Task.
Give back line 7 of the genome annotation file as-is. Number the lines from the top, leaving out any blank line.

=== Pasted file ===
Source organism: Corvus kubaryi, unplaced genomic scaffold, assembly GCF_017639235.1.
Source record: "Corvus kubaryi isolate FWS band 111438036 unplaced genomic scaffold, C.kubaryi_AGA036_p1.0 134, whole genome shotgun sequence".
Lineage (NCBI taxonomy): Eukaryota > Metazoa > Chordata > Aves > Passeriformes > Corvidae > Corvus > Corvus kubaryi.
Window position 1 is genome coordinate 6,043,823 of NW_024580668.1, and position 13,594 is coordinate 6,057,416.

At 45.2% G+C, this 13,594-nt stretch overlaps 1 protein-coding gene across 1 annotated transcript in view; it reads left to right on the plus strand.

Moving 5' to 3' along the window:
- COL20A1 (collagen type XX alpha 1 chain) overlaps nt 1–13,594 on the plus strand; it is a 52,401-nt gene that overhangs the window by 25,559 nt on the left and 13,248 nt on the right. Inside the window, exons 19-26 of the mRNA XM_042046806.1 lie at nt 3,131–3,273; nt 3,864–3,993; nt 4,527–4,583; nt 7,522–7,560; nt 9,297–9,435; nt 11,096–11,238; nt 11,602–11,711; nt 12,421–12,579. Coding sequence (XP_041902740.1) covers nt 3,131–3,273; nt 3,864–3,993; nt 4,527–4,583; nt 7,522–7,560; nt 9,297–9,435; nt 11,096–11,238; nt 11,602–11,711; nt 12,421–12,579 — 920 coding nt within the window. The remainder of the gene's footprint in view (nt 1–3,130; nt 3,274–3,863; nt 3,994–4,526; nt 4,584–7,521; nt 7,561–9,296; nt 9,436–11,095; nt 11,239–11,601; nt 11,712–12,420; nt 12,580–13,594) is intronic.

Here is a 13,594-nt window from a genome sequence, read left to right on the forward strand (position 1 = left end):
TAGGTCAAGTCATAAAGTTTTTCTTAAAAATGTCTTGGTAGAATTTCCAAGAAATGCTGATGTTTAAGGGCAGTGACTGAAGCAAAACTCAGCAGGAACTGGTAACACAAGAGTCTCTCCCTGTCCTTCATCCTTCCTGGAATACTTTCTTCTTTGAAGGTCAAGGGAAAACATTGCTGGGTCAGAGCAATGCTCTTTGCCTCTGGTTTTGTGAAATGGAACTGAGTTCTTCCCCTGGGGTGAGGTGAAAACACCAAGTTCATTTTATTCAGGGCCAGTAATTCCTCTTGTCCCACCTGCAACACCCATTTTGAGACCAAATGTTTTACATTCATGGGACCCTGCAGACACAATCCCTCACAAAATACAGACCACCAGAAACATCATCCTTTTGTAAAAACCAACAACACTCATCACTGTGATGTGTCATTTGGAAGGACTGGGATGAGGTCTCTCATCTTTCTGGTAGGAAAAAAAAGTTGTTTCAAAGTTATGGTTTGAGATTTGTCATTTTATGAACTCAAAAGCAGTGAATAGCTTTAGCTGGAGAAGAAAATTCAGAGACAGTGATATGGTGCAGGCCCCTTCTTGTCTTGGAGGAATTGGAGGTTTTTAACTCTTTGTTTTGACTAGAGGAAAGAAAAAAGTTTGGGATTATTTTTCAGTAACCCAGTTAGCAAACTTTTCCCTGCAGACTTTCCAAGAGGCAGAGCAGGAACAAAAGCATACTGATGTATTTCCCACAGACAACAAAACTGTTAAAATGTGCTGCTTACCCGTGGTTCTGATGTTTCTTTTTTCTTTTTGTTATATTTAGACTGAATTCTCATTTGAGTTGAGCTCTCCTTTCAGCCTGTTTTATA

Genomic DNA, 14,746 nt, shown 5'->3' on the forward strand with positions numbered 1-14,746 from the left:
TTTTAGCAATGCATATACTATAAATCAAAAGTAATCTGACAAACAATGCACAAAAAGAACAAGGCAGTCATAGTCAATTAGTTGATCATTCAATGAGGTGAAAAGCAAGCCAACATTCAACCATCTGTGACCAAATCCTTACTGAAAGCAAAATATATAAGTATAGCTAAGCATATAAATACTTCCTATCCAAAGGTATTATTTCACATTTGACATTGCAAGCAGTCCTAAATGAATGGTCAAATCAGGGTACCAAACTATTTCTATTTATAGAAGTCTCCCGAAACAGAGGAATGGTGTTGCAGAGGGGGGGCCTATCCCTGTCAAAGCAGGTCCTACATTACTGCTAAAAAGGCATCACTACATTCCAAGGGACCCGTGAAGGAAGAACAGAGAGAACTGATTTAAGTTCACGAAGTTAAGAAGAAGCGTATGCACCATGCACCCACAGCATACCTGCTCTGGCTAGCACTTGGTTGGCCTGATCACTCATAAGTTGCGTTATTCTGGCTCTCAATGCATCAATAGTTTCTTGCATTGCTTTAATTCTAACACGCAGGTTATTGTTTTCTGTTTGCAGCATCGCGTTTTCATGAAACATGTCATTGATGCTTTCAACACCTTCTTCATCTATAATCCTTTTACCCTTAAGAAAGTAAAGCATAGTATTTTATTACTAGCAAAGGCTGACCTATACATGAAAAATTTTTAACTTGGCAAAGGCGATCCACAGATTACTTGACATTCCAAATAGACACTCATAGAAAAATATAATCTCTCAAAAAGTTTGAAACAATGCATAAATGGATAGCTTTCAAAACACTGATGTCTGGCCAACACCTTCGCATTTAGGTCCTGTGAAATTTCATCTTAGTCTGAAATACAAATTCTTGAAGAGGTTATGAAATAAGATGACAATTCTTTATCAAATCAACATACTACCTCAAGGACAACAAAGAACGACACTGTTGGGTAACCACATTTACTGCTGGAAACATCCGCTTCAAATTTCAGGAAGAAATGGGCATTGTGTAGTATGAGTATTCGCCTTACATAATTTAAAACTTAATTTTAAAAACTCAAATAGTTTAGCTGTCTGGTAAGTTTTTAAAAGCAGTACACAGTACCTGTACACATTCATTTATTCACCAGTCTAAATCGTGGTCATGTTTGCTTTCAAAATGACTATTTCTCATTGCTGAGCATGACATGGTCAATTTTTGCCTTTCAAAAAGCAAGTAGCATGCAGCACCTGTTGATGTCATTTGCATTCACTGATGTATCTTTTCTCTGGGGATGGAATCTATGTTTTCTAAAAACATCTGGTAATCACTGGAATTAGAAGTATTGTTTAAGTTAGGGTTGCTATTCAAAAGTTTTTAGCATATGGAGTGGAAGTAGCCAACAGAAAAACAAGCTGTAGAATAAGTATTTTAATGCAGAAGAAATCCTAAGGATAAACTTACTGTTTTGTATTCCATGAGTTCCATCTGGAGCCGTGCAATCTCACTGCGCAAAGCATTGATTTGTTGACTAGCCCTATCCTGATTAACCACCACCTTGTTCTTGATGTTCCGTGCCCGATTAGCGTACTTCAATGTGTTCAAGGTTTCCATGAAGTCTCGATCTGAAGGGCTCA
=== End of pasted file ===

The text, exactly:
- COL20A1 (collagen type XX alpha 1 chain) overlaps nt 1–13,594 on the plus strand; it is a 52,401-nt gene that overhangs the window by 25,559 nt on the left and 13,248 nt on the right. Inside the window, exons 19-26 of the mRNA XM_042046806.1 lie at nt 3,131–3,273; nt 3,864–3,993; nt 4,527–4,583; nt 7,522–7,560; nt 9,297–9,435; nt 11,096–11,238; nt 11,602–11,711; nt 12,421–12,579. Coding sequence (XP_041902740.1) covers nt 3,131–3,273; nt 3,864–3,993; nt 4,527–4,583; nt 7,522–7,560; nt 9,297–9,435; nt 11,096–11,238; nt 11,602–11,711; nt 12,421–12,579 — 920 coding nt within the window. The remainder of the gene's footprint in view (nt 1–3,130; nt 3,274–3,863; nt 3,994–4,526; nt 4,584–7,521; nt 7,561–9,296; nt 9,436–11,095; nt 11,239–11,601; nt 11,712–12,420; nt 12,580–13,594) is intronic.